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WNBA president Laurel Richie, right, congratulates Brittney Griner after she is picked No. 1 in the draft. Photo Credit: Allen Kee/ESPN Images

BRITTNEY GRINER bringing LGBTQ VISIBILITY TO SPORTS!

Brittney Griner's Inspiring Message  By Jemele Hill | ESPN.com

April 17th, 2013

     Brittney Griner was so nonchalant and confident when she publicly acknowledged she is gay, you would have thought she just told the world that she liked potato chips.

     "It really wasn't too difficult," Griner told SI.com during a group interview with Elena Delle Donne and Skylar Diggins, the No. 2 and No. 3 picks in the WNBA draft. "I wouldn't say I was hiding or anything like that. I've always been open about who I am and my sexuality. So it wasn't hard at all. If I can show that I'm out and I'm fine and everything's OK, then hopefully the younger generation will definitely feel the same way." 
The simplicity in Griner's answer was striking, and telling. It said a lot about who she is, and it sent a clear, inspirational message to any person who might be considering coming out.


     There has been a lot of angst recently about openly gay professional athletes. How will they be accepted by teammates? Fans? The business community? Griner reminded us that maybe we've spent too much time needlessly worrying about the wrong things.
 What exactly does it mean to be an openly gay athlete? The recent news surrounding Brittney Griner shows the changing dialogue around gay athletes in sports. Still, too much of this conversation about gay athletes in sports is built around fear. And most of the talk has been relegated to two topics: men and football.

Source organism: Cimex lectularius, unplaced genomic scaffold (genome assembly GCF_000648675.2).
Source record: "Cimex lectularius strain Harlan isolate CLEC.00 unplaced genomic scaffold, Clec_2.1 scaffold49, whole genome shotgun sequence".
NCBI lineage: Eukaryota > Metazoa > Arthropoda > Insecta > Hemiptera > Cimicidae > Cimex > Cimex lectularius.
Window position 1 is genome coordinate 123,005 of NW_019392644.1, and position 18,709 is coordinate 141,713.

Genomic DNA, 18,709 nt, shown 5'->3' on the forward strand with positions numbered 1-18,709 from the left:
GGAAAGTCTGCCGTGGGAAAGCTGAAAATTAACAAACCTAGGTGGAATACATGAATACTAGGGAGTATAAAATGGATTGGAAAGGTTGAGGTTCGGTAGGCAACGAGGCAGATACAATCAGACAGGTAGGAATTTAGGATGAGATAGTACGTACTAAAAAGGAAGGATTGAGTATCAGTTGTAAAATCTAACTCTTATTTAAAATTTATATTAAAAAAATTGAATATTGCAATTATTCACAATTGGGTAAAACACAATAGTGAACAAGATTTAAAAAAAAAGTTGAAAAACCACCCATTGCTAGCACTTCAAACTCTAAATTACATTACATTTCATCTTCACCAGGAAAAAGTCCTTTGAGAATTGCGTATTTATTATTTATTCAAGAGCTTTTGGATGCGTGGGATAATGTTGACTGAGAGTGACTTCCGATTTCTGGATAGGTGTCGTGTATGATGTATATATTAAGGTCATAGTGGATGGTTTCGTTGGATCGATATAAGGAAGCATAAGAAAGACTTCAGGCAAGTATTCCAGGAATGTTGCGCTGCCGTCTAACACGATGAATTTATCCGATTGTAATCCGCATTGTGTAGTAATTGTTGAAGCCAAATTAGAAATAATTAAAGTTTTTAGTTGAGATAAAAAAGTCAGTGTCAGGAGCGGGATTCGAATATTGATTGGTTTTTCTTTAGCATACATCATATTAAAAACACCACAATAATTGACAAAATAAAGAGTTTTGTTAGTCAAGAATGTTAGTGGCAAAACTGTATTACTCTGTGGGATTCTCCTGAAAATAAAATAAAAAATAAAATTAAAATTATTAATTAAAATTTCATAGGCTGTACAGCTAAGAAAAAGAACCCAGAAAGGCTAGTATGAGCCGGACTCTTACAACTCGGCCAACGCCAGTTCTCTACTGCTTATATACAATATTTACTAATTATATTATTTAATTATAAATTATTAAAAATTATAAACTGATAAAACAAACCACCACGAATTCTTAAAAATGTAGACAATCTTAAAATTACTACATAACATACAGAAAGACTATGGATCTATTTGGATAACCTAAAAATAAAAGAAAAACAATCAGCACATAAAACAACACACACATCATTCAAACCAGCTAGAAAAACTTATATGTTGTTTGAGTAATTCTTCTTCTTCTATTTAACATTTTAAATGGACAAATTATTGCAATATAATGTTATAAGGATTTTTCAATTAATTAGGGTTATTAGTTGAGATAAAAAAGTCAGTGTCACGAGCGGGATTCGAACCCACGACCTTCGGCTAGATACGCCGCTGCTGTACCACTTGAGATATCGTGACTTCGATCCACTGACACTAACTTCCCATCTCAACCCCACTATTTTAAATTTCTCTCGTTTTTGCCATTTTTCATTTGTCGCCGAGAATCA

Griner, by comparison, gave us a model of what the coming out process should be like -- a big deal, but not a big deal. "Being one that's out, it's just being who you are," Griner told SI.com. "Again, like I said, just be who you are."  Griner is a superstar, and even though her affirmation isn't a complete victory for progress, it offers some evidence that acceptance of openly gay professional athletes is at least moving in the right direction. Her comments were also timely because as the top pick in the WNBA draft, she likely understands that there will be increased scrutiny. Baylor may have shielded her from some media attention, but that probably wasn't going to be the case with the Phoenix Mercury. She has a right to live her life fully. What would have been the point in pretending?   Just be who you are.

sQm: sports

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